Friday, February 08, 2008

A newspaper’s “cautionary tale for the Web era.”

Like you, I spend a lot of time on the Internet. Many times during the day I surf the Net to look for information on business, hobbies and interests or to find out what’s going on in the world I live in.

I remember reading an article on the Net where the author said something along the lines of, “It’s on the Internet; it must be true, right?”

Not necessarily. In fact, not even close.

Rocky Mountain News Editor John Temple’s column on Saturday, February 2 brought focus to the whole issue of anonymous posting, or unsubstantiated reporting via the Web. The story centered on a Colorado state legislator caught in a compromising situation with a lobbyist. That legislator has since resigned.

But Mr. Temple took us through his own organization’s process of getting it right, both in the print and online editions of the Rocky.

He’s as competitive as any legitimate journalist in wanting to get the story first.  He also holds the highest journalistic standards for himself and his organization. Other outlets may have already printed or posted a story. He decided to wait, to gather more corroborated information. Not to be first, but to be right.

John Temple’s issue was simple. The source was anonymous and the lobbyist in question wanted to remain anonymous as well.

Here’s the official policy of the Rocky Mountain News. “The Rocky Mountain News discourages the use of anonymous sources. Their use threatens the credibility of the newspaper because the reader has no way to judge whether the source is reliable and/or whether the source is using the newspaper for his or her own end.”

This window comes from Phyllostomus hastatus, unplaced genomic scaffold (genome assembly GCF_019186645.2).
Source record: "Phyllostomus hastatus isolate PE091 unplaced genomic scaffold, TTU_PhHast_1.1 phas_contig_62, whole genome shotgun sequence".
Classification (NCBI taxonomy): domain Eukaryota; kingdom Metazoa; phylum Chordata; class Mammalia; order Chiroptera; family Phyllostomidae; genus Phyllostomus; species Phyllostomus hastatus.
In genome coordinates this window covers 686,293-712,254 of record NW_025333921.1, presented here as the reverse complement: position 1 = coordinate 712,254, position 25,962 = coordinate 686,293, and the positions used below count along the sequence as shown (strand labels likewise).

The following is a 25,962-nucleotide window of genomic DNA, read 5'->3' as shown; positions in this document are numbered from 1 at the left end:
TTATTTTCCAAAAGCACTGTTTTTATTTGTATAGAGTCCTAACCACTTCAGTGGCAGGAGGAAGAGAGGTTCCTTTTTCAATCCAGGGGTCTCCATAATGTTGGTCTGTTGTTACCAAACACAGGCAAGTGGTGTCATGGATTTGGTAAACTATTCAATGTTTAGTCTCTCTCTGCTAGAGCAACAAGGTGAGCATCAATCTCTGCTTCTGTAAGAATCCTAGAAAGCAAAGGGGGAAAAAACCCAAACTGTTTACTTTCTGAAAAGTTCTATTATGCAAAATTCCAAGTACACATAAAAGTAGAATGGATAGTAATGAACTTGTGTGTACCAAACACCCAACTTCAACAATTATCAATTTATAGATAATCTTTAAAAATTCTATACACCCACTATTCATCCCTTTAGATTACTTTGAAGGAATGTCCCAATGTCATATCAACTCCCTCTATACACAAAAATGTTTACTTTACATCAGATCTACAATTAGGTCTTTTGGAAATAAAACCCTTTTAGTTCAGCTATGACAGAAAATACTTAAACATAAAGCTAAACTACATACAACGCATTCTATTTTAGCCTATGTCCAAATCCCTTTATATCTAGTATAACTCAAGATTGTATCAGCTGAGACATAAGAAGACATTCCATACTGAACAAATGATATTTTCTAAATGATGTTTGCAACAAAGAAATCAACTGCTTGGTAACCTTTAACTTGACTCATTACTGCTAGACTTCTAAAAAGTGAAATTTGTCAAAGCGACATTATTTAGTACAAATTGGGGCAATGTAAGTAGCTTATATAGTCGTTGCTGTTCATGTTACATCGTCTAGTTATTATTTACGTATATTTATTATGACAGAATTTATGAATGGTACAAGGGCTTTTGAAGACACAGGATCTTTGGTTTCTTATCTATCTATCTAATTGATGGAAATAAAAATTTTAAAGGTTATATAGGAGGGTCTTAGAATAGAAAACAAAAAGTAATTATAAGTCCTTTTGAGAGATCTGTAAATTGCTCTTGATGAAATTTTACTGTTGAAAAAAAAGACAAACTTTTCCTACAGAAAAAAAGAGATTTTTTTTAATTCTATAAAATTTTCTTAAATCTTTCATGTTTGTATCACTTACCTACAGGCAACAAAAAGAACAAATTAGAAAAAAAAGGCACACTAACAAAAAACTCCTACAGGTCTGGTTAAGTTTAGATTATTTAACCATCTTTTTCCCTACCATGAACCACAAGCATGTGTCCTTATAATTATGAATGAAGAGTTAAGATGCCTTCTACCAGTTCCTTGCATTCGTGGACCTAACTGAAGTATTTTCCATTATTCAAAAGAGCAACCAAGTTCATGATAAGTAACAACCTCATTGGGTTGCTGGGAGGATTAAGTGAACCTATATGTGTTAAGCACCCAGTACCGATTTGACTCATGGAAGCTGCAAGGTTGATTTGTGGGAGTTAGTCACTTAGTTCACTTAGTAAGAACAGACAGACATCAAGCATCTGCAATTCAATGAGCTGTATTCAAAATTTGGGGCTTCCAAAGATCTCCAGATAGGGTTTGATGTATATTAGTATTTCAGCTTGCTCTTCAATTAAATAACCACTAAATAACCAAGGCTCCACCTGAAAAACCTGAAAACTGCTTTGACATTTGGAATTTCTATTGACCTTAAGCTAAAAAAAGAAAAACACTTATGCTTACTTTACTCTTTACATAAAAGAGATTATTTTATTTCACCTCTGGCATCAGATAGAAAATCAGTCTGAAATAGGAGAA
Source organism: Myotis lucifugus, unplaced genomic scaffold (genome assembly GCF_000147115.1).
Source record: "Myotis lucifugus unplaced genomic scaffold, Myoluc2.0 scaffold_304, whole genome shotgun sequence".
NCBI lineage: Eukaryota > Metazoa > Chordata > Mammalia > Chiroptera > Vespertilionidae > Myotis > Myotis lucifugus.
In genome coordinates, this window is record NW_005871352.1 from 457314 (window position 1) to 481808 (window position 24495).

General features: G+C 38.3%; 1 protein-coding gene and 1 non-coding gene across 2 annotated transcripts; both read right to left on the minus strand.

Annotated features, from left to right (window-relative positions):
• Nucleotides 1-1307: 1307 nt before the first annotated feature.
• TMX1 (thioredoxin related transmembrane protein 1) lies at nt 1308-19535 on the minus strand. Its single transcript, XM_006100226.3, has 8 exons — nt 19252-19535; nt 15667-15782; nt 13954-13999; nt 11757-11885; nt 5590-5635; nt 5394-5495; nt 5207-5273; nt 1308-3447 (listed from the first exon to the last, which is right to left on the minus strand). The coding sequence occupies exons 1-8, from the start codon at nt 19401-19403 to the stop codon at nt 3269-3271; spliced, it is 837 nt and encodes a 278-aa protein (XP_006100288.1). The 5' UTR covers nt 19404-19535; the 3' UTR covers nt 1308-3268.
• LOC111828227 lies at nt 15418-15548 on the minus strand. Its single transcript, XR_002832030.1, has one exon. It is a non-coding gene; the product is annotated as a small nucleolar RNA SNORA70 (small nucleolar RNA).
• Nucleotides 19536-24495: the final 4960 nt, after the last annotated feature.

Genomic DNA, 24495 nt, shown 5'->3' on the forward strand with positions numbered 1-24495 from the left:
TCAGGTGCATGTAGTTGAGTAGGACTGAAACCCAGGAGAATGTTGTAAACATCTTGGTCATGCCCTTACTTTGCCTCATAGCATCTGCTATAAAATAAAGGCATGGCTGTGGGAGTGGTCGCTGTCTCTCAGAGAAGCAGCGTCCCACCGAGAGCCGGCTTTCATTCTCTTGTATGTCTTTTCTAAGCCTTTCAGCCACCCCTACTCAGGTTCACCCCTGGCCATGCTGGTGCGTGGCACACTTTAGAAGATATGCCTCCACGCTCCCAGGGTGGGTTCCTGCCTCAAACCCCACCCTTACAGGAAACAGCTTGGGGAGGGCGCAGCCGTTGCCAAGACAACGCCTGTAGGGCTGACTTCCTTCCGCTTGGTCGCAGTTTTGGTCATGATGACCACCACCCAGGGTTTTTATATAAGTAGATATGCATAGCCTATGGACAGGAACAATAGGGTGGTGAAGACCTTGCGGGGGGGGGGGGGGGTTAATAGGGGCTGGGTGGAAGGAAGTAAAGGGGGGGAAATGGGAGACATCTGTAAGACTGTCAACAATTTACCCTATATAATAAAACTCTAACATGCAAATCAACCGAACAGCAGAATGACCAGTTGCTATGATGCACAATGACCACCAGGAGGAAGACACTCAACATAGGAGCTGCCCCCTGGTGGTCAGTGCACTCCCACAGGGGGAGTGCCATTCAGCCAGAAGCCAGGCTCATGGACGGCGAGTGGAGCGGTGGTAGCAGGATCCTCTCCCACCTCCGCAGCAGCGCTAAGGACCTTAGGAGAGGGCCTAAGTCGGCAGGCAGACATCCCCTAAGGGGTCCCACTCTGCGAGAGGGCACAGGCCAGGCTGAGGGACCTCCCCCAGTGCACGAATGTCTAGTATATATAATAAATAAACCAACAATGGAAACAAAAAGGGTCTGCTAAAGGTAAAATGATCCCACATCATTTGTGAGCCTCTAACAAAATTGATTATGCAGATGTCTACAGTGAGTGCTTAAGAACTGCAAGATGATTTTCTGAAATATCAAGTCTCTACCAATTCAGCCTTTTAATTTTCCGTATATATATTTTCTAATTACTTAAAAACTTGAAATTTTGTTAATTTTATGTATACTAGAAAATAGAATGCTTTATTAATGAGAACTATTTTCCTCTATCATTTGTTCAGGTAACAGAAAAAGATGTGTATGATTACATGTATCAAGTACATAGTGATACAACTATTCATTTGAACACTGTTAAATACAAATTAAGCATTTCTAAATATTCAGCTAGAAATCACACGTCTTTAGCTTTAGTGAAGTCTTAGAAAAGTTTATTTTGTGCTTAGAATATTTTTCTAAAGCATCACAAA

He stuck to his guns when the Denver Post ran the story, but remained suspicious when that story also appeared on political websites.

Ultimately the story was indeed true, the legislator admitted to what happened and his resignation was part of the official record. That’s when the Rocky ran the story. They waited and got it right. To do otherwise wasn’t worth the risk to the paper’s credibility.

John Temple calls it all a “cautionary tale about the Internet.” He says that many stories posted on the Web are indeed true. But he adds that many others aren’t.

And his ultimate point is, readers don’t know the difference.

Finally Mr. Temple says that his paper did the right thing in staying clear of the story until facts were authenticated. Otherwise he says, “Anonymous people with axes to grind will exploit the media for their own agendas-destroying reputations along the way.”

John Temple and the staff of the Rocky Mountain News are among the very best at what they do. For just the reasons I outlined above.

I congratulate them.

Do you believe everything you read on the Internet? Let me know by contacting me at


John W. Scherer

(John W. Scherer is CEO and Founder of Video Professor, Inc)